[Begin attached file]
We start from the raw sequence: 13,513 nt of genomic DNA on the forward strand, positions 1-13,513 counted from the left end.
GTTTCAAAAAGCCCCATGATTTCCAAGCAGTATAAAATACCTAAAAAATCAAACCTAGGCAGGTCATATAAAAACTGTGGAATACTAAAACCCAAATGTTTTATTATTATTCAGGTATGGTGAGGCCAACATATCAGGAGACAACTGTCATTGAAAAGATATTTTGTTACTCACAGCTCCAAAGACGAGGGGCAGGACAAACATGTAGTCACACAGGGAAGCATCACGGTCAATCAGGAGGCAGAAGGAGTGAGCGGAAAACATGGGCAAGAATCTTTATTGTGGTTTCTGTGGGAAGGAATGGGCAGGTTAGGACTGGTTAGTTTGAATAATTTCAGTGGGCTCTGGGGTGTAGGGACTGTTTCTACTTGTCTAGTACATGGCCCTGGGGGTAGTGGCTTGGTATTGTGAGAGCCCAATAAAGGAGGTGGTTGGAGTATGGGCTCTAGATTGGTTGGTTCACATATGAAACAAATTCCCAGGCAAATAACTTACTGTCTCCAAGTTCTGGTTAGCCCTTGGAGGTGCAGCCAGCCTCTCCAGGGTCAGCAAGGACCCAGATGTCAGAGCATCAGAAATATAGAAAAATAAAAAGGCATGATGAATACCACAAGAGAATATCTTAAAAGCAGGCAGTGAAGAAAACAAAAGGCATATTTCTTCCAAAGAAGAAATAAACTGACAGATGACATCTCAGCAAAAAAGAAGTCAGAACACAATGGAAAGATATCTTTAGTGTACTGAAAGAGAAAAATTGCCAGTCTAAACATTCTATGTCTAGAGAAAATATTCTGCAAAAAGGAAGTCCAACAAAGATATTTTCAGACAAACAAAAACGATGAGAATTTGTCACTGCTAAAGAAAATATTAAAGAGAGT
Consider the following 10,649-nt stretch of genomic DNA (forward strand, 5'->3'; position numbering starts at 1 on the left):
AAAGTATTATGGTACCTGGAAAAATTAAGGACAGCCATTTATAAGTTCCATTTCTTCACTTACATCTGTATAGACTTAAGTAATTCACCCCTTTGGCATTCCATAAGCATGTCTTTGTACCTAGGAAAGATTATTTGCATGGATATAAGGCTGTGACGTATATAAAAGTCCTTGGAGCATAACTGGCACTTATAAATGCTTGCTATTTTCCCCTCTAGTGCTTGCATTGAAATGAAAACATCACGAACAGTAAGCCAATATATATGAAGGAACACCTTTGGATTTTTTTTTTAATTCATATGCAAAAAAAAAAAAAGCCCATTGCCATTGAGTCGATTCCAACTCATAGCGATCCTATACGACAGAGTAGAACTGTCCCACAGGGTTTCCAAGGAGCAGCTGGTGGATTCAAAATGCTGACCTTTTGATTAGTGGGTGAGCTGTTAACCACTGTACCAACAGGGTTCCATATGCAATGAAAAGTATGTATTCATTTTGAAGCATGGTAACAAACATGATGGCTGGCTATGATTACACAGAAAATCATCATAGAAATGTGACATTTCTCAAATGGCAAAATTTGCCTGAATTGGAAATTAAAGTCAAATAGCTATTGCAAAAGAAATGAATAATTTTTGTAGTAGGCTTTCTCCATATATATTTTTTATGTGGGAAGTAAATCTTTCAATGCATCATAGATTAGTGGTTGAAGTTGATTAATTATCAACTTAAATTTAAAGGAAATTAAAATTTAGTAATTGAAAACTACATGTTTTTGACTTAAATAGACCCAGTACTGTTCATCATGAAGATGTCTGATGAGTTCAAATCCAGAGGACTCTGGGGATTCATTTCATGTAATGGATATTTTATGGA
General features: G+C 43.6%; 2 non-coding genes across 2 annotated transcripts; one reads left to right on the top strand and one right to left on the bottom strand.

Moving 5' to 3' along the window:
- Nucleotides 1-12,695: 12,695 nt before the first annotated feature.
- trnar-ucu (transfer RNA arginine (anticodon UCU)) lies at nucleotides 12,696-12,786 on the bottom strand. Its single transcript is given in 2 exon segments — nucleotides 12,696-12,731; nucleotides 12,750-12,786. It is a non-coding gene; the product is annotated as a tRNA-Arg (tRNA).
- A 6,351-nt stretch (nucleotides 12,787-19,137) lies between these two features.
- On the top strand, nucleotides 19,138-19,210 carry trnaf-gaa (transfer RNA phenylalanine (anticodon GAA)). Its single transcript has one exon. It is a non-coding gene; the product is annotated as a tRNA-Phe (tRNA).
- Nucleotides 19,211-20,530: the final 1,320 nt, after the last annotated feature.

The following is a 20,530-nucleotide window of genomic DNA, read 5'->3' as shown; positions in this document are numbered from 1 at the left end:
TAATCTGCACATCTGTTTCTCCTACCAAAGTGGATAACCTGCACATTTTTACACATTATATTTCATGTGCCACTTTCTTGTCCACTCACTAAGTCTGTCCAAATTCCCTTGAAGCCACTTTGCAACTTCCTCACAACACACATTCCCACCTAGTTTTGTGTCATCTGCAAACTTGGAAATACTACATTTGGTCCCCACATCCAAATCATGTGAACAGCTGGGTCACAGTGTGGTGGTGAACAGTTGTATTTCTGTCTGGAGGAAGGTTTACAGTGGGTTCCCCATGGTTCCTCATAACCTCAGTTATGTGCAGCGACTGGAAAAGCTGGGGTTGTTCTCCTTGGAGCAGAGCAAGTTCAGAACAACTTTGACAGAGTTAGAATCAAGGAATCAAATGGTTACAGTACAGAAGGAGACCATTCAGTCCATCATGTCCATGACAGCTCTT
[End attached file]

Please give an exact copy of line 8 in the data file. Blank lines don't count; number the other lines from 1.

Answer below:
- trnar-ucu (transfer RNA arginine (anticodon UCU)) lies at nucleotides 12,696-12,786 on the bottom strand. Its single transcript is given in 2 exon segments — nucleotides 12,696-12,731; nucleotides 12,750-12,786. It is a non-coding gene; the product is annotated as a tRNA-Arg (tRNA).